, and for elevated strikethrough is \lambda \!\!\!^{{}^\underline{\ \ }}
, which give
Formatting in \text
Formatting in \text
is not supported. In other words, you can't use:
\text{\textsf{textual description of a variable}}
but have to use:
\mathsf{textual\ description\ of\ a\ variable}
More specifically, in Mathoid's MathJax, no processing is done to the contents of \text
at all. The texvcjs component blocks the use of macros, but another way this behavior leaks through is in the processing of quotation marks, where the Unicode version must be used instead of `
:
\text{`failed ``ascii'' quotes'},\ \text{‘okay “unicode” quotes’}
It is currently impossible to get straight (typewriter) quotes in MathJax.
Automatic linebreaking
The current imagebased implementation precludes automatic linebreaking of inline formulae after binary operators and "=" as seen in TeX. The only workaround is to not write long formulae inline.
Readers wishing to enable automatic linebreaking can try to have the browser render the MathML itself or to use an alternate inbrowser renderer.
Syntax to avoid
Unicode characters
NonASCII Unicode characters like π work in MathML, and MathJax but not in texvc so should currently be avoided. In the long term it may become possible to use these characters.
Unicode is currently possible in \text{}
due to Wikipedia's switch to Mathoid (serverside MathJax in SVG/PNG mode). However, Unicode text in math mode is still unavailable due to texvcjs considering it invalid.
Deprecated syntax
The texvc processor accepted some nonstandard syntax. These should be avoided as the MathJax based renderers do not support these syntax.
The following texvc commands are now deprecated and should be avoided. This is part of an effort to update the math engine see mw:Extension:Math/Roadmap for details. A bot User:Texvc2LaTeXBot will replace this syntax on the English Wikipedia.
Current syntax  Suggested replacement  Comment 

$  \$  redefinition would involve changing the character code 
%  \%  redefinition would involve changing the character code 
\or  \lor  causes teubner to fail^{[4]}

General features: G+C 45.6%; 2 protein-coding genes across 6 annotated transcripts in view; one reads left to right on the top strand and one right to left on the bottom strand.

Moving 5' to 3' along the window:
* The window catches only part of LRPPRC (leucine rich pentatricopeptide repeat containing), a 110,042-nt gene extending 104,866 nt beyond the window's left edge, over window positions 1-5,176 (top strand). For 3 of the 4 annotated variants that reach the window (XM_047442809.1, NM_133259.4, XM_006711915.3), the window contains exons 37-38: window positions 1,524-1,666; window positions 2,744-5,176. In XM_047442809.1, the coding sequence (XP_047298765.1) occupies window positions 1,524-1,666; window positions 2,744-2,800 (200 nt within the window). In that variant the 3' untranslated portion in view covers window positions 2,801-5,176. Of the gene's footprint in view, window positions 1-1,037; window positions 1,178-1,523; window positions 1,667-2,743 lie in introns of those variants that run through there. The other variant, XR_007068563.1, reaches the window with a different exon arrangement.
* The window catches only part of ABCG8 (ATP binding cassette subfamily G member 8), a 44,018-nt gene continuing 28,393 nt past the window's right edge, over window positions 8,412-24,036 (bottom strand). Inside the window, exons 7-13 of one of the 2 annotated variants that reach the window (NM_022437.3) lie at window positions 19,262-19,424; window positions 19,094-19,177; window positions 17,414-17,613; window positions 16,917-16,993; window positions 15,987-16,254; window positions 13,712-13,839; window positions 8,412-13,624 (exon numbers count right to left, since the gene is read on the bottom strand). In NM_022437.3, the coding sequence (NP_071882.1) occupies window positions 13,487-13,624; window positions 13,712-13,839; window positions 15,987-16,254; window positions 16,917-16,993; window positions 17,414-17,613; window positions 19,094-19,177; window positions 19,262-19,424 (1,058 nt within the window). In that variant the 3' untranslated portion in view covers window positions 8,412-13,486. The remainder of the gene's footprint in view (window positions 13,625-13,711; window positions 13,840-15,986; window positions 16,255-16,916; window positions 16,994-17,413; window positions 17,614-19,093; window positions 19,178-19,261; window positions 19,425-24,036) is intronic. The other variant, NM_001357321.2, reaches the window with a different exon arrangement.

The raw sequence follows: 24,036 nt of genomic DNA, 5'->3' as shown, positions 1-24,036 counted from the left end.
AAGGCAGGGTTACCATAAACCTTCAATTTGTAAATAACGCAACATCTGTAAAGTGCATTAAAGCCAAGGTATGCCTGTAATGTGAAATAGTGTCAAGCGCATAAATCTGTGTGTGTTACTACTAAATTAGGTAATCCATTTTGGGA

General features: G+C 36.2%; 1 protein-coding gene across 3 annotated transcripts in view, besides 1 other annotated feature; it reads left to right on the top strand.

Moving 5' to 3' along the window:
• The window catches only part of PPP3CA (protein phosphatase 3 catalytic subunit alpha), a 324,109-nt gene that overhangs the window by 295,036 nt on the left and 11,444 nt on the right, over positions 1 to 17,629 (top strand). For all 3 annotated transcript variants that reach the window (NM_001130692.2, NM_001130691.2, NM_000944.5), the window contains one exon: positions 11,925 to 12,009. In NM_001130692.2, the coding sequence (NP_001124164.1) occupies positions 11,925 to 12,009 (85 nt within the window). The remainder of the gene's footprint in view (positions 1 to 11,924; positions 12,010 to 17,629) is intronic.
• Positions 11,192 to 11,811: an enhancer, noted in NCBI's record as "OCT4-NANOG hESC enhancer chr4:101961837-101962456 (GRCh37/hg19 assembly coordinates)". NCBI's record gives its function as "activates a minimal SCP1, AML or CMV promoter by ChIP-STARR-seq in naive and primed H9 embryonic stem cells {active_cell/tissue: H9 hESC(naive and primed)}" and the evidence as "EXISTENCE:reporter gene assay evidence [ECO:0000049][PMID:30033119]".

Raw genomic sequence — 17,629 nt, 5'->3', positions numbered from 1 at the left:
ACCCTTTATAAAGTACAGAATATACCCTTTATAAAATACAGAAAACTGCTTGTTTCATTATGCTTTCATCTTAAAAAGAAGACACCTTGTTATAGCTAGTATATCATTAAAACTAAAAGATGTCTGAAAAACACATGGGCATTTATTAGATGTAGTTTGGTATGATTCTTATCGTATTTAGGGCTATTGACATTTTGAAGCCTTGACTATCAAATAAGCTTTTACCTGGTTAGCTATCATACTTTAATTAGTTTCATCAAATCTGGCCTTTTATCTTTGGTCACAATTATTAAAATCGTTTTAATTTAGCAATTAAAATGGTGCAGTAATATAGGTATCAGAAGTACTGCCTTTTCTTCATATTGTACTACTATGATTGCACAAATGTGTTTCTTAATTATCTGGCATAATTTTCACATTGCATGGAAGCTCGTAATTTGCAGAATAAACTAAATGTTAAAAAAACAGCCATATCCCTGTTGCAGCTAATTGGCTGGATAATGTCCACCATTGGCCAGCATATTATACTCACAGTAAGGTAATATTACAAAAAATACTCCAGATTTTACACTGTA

\and  \land  causes normal align environment to fail 
\pagecolor  remove  not needed and not working anymore, done manually 
\part  \partial  acceptable if the document doesn't use sectioning with \part . 
\ang  \angle  this only conflicts with siunitx package. 
\C  \Complex  conflicts with puenc.def e.g. from hyperref package 
\H  \mathbb{H}  conflicts with text command \H{0} which is ő. 
\bold  \mathbf  
\Bbb  \mathbb 
Chemistry
There are three ways to render chemical sum formulas as used in chemical equations:
<chem>...</chem>
(<ce>...</ce>
is a deprecated alias for it)<math chem>...</math>
{{chem}}
and{{chem2}}
<chem>X</chem>
is short for <math chem>\ce{X}</math>
(where X
is a chemical sum formula)
Technically, <math chem>
is a math
tag with the extension mhchem
enabled, according to the MathJax documentation.
Wikipedia:Manual of Style/Chemistry advises avoiding the <math>/<chem> markup method when possible.
Note, that the commands \cee
and \cf
are disabled, because they are marked as deprecated in the mhchem LaTeX package documentation.
If the formula reaches a certain "complexity", spaces might be ignored (<chem>A + B</chem>
might be rendered as if it were <chem>A+B</chem>
with a positive charge). In that case, write <chem>A{} + B</chem>
(and not <chem>{A} + {B}</chem>
as was previously suggested). This will allow autocleaning of formulas once the bug will be fixed and/or a newer mhchem
version will be used.
Please note that there are still major issues with mhchem support in MediaWiki. Some issues can be solved by enabling the extension using <math chem>
and formatting individual items with \ce
. For example,
<math chem>\ce{pIC_{50}} = \log_{10} \ce{(IC_{50})}</math>
Molecular and condensed formula
mhchem  {{chem}} 
{{chem2}} 
Equivalent HTML  





Bonds
mhchem  Equivalent {{chem}} and HTML 
{{chem2}}
 




Charges
mhchem  {{chem}} 
{{chem2}} 
Equivalent HTML  





Addition compounds and stoichiometric numbers
mhchem  {{chem}} 
{{chem2}}
 




Wiki linking
{{chem}}

 

{{chem2}}


(Italic) Math
mhchem 
 

{{chem}}


Oxidation states
mhchem 
 

{{chem}} with <sup>...</sup>

 
{{chem2}}


Greek characters
mhchem  Equivalent {{chem}} and HTML 
{{chem2}}
 




Isotopes
mhchem  Equivalent {{chem}} and HTML
 



States
States subscripting is not IUPAC recommendation.
mhchem  {{chem}}
 



Precipitate
mhchem 
 

{{chem}}

 
{{chem2}}

 
Equivalent HTML 

Reaction arrows